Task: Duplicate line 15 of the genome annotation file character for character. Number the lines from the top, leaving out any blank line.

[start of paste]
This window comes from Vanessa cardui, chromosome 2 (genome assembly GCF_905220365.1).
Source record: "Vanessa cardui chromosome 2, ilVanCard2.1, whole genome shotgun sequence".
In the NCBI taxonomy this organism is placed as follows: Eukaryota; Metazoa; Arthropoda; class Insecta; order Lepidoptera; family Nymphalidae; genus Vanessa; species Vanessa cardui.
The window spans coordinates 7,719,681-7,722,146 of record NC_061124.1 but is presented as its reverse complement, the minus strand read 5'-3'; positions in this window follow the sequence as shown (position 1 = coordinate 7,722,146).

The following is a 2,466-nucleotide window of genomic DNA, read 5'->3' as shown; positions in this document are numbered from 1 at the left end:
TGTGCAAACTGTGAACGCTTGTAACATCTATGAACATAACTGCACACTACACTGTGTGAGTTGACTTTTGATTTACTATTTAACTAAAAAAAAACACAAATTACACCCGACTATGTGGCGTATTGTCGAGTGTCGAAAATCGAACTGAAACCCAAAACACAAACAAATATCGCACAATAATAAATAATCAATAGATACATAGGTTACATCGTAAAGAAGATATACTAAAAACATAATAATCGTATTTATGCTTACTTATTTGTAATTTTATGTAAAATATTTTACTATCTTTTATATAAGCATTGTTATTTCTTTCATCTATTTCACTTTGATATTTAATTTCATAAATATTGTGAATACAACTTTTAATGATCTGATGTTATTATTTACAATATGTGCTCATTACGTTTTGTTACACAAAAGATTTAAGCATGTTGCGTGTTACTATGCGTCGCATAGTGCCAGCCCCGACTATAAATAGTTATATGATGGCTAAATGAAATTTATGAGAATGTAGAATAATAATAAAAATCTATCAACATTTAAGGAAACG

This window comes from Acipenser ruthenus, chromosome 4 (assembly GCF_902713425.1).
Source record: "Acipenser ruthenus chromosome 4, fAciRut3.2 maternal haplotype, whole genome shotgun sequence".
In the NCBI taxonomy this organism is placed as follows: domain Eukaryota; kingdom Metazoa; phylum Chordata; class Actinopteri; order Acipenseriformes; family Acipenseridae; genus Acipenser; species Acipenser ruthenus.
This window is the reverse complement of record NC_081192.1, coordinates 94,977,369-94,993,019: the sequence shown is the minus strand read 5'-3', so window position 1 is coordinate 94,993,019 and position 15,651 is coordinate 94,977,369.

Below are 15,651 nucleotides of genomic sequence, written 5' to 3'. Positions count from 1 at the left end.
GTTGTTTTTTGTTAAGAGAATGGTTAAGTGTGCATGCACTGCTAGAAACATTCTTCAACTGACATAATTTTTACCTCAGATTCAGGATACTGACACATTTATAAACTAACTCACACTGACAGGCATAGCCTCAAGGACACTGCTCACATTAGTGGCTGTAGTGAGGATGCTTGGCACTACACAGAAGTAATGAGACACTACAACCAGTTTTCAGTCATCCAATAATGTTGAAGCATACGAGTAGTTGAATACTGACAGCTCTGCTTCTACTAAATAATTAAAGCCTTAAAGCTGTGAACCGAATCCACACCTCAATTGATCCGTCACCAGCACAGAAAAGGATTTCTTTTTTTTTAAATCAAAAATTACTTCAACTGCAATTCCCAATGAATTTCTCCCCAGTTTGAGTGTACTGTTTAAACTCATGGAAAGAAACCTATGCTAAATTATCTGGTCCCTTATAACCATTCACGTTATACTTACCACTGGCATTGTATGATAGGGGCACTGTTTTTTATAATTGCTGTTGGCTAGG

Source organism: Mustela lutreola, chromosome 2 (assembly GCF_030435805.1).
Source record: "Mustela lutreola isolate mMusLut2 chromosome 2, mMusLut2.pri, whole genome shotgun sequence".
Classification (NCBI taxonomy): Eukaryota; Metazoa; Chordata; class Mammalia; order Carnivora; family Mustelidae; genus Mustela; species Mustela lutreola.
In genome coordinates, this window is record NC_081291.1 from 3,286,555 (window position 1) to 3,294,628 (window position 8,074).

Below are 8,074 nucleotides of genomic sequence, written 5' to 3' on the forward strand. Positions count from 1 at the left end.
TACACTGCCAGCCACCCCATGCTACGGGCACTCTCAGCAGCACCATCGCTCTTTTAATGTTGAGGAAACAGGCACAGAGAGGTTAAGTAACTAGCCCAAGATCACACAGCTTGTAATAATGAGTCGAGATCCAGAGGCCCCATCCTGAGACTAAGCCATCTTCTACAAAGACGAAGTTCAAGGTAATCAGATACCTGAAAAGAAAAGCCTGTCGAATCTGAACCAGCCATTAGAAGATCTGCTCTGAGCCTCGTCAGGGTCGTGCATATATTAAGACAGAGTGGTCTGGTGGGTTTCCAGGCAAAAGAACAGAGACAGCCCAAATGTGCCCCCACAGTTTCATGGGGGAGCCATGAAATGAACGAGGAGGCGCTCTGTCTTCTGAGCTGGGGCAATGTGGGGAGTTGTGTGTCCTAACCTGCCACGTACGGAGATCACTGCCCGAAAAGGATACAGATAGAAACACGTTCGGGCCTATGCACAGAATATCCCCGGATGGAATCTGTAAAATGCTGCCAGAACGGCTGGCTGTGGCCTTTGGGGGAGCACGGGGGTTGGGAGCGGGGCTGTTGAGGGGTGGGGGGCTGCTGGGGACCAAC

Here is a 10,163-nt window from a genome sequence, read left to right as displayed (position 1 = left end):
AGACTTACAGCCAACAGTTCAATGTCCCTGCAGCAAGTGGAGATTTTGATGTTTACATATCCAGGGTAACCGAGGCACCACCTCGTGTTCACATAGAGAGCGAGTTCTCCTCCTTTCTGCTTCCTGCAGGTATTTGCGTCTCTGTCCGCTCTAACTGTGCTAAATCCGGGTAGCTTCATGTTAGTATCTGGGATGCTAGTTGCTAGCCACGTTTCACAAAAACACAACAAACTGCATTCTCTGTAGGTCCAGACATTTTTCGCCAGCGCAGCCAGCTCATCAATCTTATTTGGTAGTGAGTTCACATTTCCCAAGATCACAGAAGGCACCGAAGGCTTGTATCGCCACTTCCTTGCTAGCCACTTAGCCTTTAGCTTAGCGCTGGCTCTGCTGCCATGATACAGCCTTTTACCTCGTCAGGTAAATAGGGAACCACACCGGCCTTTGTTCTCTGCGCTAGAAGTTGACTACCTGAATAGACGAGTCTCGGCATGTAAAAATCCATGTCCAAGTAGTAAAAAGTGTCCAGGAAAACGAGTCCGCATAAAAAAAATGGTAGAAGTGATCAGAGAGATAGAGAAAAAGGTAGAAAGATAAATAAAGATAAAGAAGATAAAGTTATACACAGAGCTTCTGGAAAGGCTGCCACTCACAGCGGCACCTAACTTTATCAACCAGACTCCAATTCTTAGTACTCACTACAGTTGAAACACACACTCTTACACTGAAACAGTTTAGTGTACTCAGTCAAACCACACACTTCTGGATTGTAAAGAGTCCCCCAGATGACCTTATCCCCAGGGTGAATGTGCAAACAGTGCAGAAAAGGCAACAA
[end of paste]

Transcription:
Classification (NCBI taxonomy): Eukaryota; Metazoa; Chordata; class Mammalia; order Carnivora; family Mustelidae; genus Mustela; species Mustela lutreola.